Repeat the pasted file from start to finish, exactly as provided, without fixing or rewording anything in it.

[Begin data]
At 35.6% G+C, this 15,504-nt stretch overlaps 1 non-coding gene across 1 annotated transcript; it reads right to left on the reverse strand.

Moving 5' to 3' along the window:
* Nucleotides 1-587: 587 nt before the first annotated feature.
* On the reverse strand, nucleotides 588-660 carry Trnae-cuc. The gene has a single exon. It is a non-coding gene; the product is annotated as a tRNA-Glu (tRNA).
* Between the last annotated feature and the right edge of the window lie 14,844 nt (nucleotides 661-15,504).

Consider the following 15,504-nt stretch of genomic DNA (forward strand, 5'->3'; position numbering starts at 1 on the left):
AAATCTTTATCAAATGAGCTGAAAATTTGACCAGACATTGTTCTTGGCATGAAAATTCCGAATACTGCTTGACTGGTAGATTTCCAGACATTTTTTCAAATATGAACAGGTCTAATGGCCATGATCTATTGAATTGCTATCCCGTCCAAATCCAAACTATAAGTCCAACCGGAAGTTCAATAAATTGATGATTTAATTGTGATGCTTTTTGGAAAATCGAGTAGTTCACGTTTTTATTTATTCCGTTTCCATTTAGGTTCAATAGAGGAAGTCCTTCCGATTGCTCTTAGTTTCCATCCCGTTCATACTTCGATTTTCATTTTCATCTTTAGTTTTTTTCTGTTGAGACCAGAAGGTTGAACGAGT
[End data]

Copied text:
At 35.6% G+C, this 15,504-nt stretch overlaps 1 non-coding gene across 1 annotated transcript; it reads right to left on the reverse strand.

Moving 5' to 3' along the window:
* Nucleotides 1-587: 587 nt before the first annotated feature.
* On the reverse strand, nucleotides 588-660 carry Trnae-cuc. The gene has a single exon. It is a non-coding gene; the product is annotated as a tRNA-Glu (tRNA).
* Between the last annotated feature and the right edge of the window lie 14,844 nt (nucleotides 661-15,504).

Consider the following 15,504-nt stretch of genomic DNA (forward strand, 5'->3'; position numbering starts at 1 on the left):
AAATCTTTATCAAATGAGCTGAAAATTTGACCAGACATTGTTCTTGGCATGAAAATTCCGAATACTGCTTGACTGGTAGATTTCCAGACATTTTTTCAAATATGAACAGGTCTAATGGCCATGATCTATTGAATTGCTATCCCGTCCAAATCCAAACTATAAGTCCAACCGGAAGTTCAATAAATTGATGATTTAATTGTGATGCTTTTTGGAAAATCGAGTAGTTCACGTTTTTATTTATTCCGTTTCCATTTAGGTTCAATAGAGGAAGTCCTTCCGATTGCTCTTAGTTTCCATCCCGTTCATACTTCGATTTTCATTTTCATCTTTAGTTTTTTTCTGTTGAGACCAGAAGGTTGAACGAGT